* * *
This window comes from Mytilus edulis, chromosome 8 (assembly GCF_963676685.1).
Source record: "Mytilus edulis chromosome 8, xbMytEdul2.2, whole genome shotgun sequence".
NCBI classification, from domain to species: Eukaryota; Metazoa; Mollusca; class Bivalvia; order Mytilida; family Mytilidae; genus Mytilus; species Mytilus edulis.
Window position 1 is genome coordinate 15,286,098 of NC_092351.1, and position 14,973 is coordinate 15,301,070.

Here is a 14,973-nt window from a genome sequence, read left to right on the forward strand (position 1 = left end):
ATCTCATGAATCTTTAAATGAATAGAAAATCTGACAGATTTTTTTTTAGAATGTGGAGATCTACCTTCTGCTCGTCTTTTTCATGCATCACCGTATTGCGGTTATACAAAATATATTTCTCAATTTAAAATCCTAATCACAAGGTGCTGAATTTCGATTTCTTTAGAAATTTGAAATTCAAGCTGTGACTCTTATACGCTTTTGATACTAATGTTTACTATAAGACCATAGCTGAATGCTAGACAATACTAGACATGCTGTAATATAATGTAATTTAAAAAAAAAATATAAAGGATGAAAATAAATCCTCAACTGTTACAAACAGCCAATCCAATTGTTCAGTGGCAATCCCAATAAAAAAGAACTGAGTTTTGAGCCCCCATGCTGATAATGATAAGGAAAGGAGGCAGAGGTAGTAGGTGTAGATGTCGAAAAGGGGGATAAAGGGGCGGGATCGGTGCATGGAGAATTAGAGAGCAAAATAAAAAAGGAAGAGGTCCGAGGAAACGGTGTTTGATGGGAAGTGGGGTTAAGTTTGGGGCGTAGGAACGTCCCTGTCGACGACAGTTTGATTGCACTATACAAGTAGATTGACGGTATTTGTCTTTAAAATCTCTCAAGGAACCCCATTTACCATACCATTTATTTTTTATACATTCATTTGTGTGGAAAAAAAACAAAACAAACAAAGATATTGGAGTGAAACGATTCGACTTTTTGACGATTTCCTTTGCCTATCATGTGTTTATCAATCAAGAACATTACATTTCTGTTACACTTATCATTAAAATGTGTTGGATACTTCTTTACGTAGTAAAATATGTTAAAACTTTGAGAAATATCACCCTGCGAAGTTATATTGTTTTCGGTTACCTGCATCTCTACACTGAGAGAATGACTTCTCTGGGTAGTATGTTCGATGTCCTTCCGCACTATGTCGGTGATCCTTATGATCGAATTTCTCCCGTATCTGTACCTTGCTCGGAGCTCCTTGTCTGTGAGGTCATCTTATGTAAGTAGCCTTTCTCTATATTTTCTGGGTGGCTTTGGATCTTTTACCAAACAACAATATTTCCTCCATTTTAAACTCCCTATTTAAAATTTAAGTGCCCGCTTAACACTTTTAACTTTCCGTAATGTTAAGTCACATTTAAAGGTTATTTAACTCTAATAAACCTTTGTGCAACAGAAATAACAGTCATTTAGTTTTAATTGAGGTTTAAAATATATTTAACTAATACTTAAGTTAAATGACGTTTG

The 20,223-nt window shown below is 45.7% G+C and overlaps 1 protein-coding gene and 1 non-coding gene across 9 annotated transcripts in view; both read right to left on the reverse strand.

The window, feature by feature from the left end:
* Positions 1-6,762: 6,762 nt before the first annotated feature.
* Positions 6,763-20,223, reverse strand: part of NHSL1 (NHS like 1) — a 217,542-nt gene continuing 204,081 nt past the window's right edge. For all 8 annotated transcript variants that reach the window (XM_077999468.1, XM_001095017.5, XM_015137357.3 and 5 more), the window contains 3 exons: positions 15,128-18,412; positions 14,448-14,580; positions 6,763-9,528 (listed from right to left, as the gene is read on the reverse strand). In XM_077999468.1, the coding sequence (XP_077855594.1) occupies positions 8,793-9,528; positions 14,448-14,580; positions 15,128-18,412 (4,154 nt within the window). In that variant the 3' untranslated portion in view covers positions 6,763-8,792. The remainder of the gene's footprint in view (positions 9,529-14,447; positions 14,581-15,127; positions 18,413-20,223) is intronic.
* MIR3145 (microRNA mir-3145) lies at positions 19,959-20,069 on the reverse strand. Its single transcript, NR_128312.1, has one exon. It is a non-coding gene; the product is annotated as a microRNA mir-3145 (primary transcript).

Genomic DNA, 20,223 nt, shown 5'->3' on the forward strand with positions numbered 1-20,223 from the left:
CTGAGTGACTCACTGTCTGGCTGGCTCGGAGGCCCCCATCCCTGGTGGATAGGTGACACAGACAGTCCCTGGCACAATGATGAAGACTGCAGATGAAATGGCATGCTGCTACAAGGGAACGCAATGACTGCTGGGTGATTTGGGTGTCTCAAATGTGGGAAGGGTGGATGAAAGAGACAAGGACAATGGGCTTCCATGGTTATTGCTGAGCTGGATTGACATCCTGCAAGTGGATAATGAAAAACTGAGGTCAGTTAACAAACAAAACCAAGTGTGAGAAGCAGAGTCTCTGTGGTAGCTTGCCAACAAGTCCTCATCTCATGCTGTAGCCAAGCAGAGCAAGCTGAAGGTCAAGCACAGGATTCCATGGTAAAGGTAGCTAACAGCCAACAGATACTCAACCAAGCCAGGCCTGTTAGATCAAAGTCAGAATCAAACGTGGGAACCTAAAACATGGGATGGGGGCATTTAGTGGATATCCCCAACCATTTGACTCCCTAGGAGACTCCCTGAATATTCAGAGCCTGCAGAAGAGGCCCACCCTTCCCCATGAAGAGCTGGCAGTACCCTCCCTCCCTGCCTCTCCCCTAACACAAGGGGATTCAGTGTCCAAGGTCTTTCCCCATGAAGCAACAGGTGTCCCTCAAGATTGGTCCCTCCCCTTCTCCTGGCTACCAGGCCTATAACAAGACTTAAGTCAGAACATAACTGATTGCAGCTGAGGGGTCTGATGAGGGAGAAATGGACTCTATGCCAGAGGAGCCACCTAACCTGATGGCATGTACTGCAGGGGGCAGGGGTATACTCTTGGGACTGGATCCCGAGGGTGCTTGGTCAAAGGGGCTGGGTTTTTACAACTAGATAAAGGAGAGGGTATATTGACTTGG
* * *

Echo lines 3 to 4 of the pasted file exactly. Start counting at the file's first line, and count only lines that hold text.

NCBI classification, from domain to species: Eukaryota; Metazoa; Mollusca; class Bivalvia; order Mytilida; family Mytilidae; genus Mytilus; species Mytilus edulis.
Window position 1 is genome coordinate 15,286,098 of NC_092351.1, and position 14,973 is coordinate 15,301,070.